Onward! – ‘tis our Lord’s command.
Jesus saves!

I’ve been attending a church on placement for the last 8 months or so. This has allowed me regular use of the latest edition of The Church Hymnary (CH4). CH4 is basically the new hymnbook for the Church of Scotland, and the United Free Church of Scotland. Apparently, the Presbyterian Church of Ireland and the Presbyterian Church of Wales withdrew from the CH4 project early on to produce their own hymnbooks. Traditionally, several Presbyterian churches within the British Empire supported the Church Hymnary. CH2 was ‘Authorized for Use in Public Worship’ by 8 churches.

Anyway, this morning I scanned through one section of CH4 – ‘Our Response to Christ – In Devotion’. The section contains 36 hymns. As I browsed through the hymns I was surprised by how many I already knew and loved. It was more anecdotal evidence towards my latest popular theory about Christian culture – Christians are all singing the same songs regardless of their practice or beliefs. My top ten hymns in the section are listed below. My only quibble is that ‘Fairest Lord Jesus’ is misplaced – it only makes the ‘Also suitable’ list, and is found in a previous section, ‘Christ Risen – Reign and Priesthood’.

I like CH4, and I hope to make a suitable donation to my placement church in return for keeping a copy. The thing is I’ll never use it as a minister – how long until people attending church are given palm tops and/or mini-digital video audio devices – electronic hymnbooks/Bibles? Will these ever replace the projection screen? Whatever, the age of the hymnbook as we know it is surely coming to an end.

How deep the Father’s love for us
As the deer pants for the water
In heavenly love abiding
Oh, for a closer walk with God
O love that wilt not let me go
Christ whose glory fills the skies
Jesus, the very thought of thee
When I receive the peace of Christ
There is a Redeemer
Lord, I lift your name on high

Thursday, May 04, 2006

Another Evangelical crisis?

Check out this post that, if you follow the links, will lead you to ongoing blog discussions about the roles of men and women in conservative evangelical culture. Michael’s post assumes lots of insider knowledge about Reformed Evangelical culture. However, I think the overall point is clear – and it is something that I’m only just beginning to realise – there is a cultural war within conservative evangelicalism.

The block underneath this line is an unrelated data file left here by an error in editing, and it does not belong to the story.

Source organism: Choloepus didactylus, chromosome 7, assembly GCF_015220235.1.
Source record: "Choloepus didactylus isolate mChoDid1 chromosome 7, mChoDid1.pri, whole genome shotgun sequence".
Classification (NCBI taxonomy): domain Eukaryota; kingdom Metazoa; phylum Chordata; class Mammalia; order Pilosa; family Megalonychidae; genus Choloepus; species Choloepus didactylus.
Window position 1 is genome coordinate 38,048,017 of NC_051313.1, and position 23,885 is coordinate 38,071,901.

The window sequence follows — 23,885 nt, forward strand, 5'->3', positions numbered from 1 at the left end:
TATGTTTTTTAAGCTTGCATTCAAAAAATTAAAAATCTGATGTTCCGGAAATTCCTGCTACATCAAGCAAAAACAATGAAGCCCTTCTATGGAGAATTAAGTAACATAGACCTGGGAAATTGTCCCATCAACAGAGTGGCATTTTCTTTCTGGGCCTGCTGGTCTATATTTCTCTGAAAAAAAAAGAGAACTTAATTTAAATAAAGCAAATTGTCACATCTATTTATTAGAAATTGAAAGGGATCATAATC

This war is not a direct confrontation between two well-defined camps. But it is a consequence of something that Mark Noll describes in his book Between Faith and Criticism. In this book – perhaps Noll’s most undervalued work? – you find a discussion of how evangelicals in America have treated the Bible in academic terms. Noll tells the story of how American and British scholars created an evangelical Biblical scholarship over the late 19thC and most of the 20thC. This movement wrestled with the consequences of critical study of the Bible carried out by non-evangelicals. But it also wrestled with popular views about the inspiration of the Bible. Evangelical scholars have always worked within a strong popular movement that held on to traditional ideas – ideas that are probably cultural as much as they are biblical or theological.

Noll describes two approaches – he acknowledges necessary caveats, but maintains his distinction: ‘The major division lies between those who tie the belief in biblical inspiration tightly to traditional interpretations and those for whom this bond is somewhat less secure.’

I think we are seeing this division in a number of issues that are being discussed in evangelical circles. The debates over sexuality. The discussions over the doctrine of justification, and the New Perspective on Paul. The rumblings over the role of men and women in church ministry. These are the big three debates that I can identify in conservative evangelicalism at the moment. They are by no means the only problem areas, and they are probably all secondary issues. But I think they all point to a deep unease about what evangelical Christianity is or is not. No tradition provides a safe haven, or an obvious unifying motif or creed. There is a cultural fragmentation within evangelicalism that leaves many of us unsure about our role as evangelicals. Is any battle worth fighting any longer?